For a couple of weeks I was reading Mo Salah was better than Lionel Messi, Jordan Henderson was as good as Steven Gerrard, and should be skippering England at the World Cup, and Virgil van Dijk was the new Alan Hansen.
Luckily no-one tried to compare goalkeeper Loris Karius with Gordon Banks. Even one-eyed Liverpool fans presumably realised that was a step too far.
But the problem with over-confidence caused by too much unwarranted hype is the defeat that often follows feels so much worse.
As I said last week, Liverpool were the fourth best team in England last season. They haven’t won anything since 2012 and nothing at all in two seasons under Jurgen Klopp. Not even a Premier League game against a terrible Manchester United side.
At best they are a work in progress. They should have approached last weekend’s Champions League final as humble underdogs. After all Klopp is always an underdog in a final. That’s six in a row he’s managed to lose. Instead, backed by an absurdly partisan press, defeat appeared to be unthinkable.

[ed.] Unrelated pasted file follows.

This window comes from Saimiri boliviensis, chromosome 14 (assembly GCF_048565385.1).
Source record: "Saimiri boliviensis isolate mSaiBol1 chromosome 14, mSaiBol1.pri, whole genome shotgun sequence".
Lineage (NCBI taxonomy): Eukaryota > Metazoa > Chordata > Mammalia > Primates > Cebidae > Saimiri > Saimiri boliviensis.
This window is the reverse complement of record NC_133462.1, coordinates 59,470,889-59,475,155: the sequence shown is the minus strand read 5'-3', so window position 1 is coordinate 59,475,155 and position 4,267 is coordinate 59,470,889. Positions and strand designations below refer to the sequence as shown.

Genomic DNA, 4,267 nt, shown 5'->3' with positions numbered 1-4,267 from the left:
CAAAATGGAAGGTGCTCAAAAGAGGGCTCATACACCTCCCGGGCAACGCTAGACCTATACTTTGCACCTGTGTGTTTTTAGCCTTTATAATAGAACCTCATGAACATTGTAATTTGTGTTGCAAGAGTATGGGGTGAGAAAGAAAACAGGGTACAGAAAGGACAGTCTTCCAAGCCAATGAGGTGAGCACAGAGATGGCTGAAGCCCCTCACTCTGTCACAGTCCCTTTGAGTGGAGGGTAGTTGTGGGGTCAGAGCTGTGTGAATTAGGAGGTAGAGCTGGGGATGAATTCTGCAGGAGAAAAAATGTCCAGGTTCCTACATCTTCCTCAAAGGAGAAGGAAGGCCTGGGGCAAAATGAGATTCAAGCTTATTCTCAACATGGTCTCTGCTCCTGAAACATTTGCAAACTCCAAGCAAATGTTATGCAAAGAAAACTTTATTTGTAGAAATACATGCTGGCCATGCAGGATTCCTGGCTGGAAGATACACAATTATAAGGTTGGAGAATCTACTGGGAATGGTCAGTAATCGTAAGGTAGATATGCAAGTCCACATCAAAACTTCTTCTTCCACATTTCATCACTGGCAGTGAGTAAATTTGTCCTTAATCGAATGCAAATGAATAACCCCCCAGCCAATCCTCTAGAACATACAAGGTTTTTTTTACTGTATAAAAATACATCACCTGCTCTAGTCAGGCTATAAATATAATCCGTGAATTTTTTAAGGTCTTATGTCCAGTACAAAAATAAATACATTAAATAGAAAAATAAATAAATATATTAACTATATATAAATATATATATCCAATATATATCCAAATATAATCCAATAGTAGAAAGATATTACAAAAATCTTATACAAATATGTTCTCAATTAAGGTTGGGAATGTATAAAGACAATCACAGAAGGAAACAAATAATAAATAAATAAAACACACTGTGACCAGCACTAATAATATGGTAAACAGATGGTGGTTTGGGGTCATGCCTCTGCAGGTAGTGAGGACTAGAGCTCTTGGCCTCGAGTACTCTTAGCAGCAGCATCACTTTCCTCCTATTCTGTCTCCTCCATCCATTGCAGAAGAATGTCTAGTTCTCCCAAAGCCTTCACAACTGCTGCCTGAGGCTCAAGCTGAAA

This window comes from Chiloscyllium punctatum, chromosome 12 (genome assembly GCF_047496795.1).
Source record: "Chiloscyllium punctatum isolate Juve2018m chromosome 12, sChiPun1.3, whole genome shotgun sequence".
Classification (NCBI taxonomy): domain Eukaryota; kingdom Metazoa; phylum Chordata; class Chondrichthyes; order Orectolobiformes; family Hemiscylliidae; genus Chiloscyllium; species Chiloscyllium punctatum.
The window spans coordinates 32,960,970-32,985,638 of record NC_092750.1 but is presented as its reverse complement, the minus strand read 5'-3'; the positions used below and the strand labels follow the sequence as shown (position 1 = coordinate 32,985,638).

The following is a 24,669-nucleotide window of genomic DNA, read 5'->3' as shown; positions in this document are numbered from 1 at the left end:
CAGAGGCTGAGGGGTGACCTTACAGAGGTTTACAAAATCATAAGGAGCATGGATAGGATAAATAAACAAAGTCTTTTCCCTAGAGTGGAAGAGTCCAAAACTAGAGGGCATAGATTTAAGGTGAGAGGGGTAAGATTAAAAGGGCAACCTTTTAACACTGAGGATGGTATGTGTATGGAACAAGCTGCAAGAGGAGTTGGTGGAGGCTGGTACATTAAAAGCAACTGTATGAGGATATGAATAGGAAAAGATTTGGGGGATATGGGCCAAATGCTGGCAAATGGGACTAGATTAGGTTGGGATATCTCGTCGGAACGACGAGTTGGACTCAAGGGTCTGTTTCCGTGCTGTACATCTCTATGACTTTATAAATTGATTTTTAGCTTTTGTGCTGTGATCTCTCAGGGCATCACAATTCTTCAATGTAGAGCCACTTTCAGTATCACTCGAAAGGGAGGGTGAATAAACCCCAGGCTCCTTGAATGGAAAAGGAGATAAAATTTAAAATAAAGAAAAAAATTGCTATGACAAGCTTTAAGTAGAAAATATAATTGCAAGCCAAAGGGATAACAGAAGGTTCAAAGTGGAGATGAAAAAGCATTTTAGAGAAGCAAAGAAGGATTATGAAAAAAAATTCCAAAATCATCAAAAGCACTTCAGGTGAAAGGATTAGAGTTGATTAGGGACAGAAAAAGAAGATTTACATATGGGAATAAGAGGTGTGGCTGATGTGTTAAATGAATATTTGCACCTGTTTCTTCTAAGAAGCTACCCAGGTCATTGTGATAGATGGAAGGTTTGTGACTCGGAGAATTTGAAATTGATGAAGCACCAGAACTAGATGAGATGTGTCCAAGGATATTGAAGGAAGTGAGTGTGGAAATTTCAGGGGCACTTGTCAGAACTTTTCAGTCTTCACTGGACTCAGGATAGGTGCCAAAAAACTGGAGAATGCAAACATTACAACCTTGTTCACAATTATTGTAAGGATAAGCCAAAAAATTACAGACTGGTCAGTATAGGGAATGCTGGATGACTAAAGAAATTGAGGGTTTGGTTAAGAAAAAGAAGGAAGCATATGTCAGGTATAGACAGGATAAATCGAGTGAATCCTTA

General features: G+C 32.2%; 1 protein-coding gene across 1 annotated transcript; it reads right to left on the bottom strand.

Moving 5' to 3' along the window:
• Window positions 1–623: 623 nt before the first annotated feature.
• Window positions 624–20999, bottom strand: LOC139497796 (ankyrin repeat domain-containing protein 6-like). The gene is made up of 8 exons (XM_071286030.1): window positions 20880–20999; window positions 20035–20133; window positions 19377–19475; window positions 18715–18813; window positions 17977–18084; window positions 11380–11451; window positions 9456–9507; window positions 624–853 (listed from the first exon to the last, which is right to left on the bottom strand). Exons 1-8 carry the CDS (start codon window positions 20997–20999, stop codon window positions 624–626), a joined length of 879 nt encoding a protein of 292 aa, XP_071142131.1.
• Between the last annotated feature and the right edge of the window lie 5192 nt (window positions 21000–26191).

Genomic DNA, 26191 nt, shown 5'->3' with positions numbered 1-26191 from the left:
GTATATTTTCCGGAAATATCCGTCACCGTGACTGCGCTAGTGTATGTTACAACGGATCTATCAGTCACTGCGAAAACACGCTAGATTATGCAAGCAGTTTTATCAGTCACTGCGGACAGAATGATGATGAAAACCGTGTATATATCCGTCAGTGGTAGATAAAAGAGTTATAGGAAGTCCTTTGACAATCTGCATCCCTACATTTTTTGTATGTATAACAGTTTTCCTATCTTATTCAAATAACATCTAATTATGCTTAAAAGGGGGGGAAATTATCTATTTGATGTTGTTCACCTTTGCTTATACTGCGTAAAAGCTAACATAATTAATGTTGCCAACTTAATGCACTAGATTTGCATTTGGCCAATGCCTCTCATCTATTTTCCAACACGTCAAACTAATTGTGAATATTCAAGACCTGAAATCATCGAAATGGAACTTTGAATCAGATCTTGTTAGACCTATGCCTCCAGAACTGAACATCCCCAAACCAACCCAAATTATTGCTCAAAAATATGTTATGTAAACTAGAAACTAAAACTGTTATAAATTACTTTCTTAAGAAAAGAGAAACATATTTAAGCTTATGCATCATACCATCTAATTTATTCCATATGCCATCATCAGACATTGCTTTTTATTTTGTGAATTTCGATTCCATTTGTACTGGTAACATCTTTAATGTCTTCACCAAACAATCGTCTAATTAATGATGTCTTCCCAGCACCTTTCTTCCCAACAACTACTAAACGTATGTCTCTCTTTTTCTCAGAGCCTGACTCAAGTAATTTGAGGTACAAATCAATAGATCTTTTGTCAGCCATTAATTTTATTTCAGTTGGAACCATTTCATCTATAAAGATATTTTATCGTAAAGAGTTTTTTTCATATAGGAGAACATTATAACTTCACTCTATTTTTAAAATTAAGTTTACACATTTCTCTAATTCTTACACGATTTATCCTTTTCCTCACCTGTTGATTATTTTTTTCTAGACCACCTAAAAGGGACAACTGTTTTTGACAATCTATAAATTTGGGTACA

Naturally Reds’ fans blamed the admittedly sly nature of shifty Sergio Ramos for their loss after his tangle with Salah led to the striker’s departure, as well as the uselessness of their goalkeeper, when the blame really was pretty much all Klopp’s
He’s had two years to find a decent ‘keeper for a start. He also shouldn’t have come into a game as big as this against a team with Real Madrid’s nous without a plan B. Liverpool were hopeless when their main man left the game.
But Klopp’s magnetic personality seems to have earned him another free pass. I suspect the biggest names on the biggest papers in my profession are kind to articulate England coach Gareth Southgate because he gives a grand press conference.
And Klopp is treated with great deference, possibly because of his undoubted charisma and the exciting nature of his team.
I’m used to the gruesome cheerleading of the BBC commentators and pundits when the Olympics come around, but I don’t expect it from our national newspaper people.
Some great writers lost leave of their senses in the aftermath of Kiev presenting judgements on the Ramos/Salah incident as fact by portraying the Real captain as some sort of evil genius with Bruce Lee qualities capable of dislocating a shoulder with a crafty manoeuvre. The reality is we’re all guessing at the Spaniard’s intentions, but I’m happy to take the word of Rio Ferdinand and Steven Gerrard over bias journalists by accepting it as a footballing accident.
I really want Liverpool to win things under Klopp. He appears to be a great bloke, but I am yet to be convinced he will ever out-coach Pep Guardiola, or even Jose Mourinho.
I hope I am wrong. The flamboyant deserve to succeed over the pragmatic.